Reading and Writing Groups

If you want to join a non-credit workshop or discussion group, start here! A number of reading and writing groups convene at the Writers or online and most are open to new members. If you don't see the sort of group you hope to join, contact Writers House Director Jessica Lowenthal for ideas about how to start a new group.

Alumni Online Book Groups

For Penn Alumni and Penn families. To join an Online Book Group, all you need is an email account and a willingness to engage in free and perhaps freewheeling discussion of an interesting book. Groups convene online for a week, ten days, or a month and cover all kinds of writing. Recent discussions have included short stories by Richard Ford, poems by Emily Dickinson, and the films of Alfred Hitchcock.

Backyard Workshop: a community for emerging and newly established prose writers

You are somewhere between the world of undergrad writing workshops and getting your first collection/novel published. Maybe you have a chapbook out or have won some contests, or maybe you have already published a collection and are looking to gain momentum for a second. You read and write with reckless abandon and have a stack of books on your nightstand that is about to fall over. Perhaps you're assembling a portfolio of work to apply to MFA programs.

If you are any of these things, and definitely a writer of short stories, novels, or prose poetry and live in Philadelphia, consider becoming part of Backyard Workshop. Backyard is a new group that is open to members determining format and commitment. It will be a workshop space, it will be a community. It will be unpretentious and inclusive, it will be serious and seriously awesome. Backyard will meet in the Kelly Writers House at Penn University and in a West Philly space TBA after KWH closes for the semester.

Interested? Contact: Patrick McNeil ( Please include a resume/bio and one short (no more than 15 pages) work of prose that shows a little bit of what you're about.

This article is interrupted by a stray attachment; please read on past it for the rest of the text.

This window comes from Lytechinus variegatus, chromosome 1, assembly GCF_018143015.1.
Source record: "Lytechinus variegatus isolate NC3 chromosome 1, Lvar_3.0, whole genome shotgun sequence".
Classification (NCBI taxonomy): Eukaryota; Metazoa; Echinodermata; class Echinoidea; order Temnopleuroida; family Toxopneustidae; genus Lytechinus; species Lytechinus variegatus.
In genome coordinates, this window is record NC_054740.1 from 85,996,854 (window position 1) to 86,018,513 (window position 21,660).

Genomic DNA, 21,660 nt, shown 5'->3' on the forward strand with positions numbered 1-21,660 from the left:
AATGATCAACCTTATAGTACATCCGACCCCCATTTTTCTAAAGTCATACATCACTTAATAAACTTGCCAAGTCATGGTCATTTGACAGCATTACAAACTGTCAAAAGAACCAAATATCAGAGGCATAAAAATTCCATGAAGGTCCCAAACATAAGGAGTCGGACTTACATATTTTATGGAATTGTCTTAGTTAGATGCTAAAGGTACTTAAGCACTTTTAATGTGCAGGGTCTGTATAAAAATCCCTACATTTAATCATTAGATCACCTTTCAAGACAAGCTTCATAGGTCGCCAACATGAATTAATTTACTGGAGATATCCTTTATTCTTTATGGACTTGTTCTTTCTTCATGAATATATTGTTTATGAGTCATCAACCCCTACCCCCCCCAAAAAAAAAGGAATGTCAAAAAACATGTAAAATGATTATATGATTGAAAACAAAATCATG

The Body Electric

The Body Electric is a poetry collective of undergraduate students seeking to foster a love of poetry and writing across The University of Pennsylvania campus. Every Wednesday at 8:00 PM in Room 202, we meet for workshops, in which we peer edit, collaborate, and participate in prompted writing sessions. One Sunday per month we meet for a poetry appreciation gathering, in which members share their own work or other poems they love and/or want to discuss. The Body Electric also runs a blog of our poets’ work, attends events within the Philadelphia poetry community, and performs a show of our members’ work once per semester. Our name comes from Leaves of Grass by Walt Whitman, whose break from tradition and linking of all life to poetry and beauty inspire us. We accept all poetic forms, from innovative to traditional, spoken word to graphic poetry, and we strive to cultivate an all-embracing spirit. To join, contact Matre Grant ( or Gabriel Ferrante (

FLAM (For Lyricists and Musicians)

FLAM creates a space where singers and songwriters can collaborate and share their passions for music. Through songwriting workshops and recording sessions, members explore different aspects of music, creating amazing pieces which they showcase through social media and live performances.

Check us out, Saturdays from 1-3pm at the Kelly Writers House (rm202), and join the FLAM-ily!

Lacan Study Group

The Philadelphia Lacan Study Group & Seminar has been meeting since 1989. It is an open seminar devoted to the discussion of Lacan's main ideas and their application to broader clinical, social, and cultural issues. It functions by discussions of individual texts and presentations by internationally distinguished guest speakers. The Philadelphia Lacan Study Group aims to foster an atmosphere of collective work by which to advance Lacanian theory and practice. All are welcome. Project Director: Patricia Gherovici (

Murder by Penn Writers Group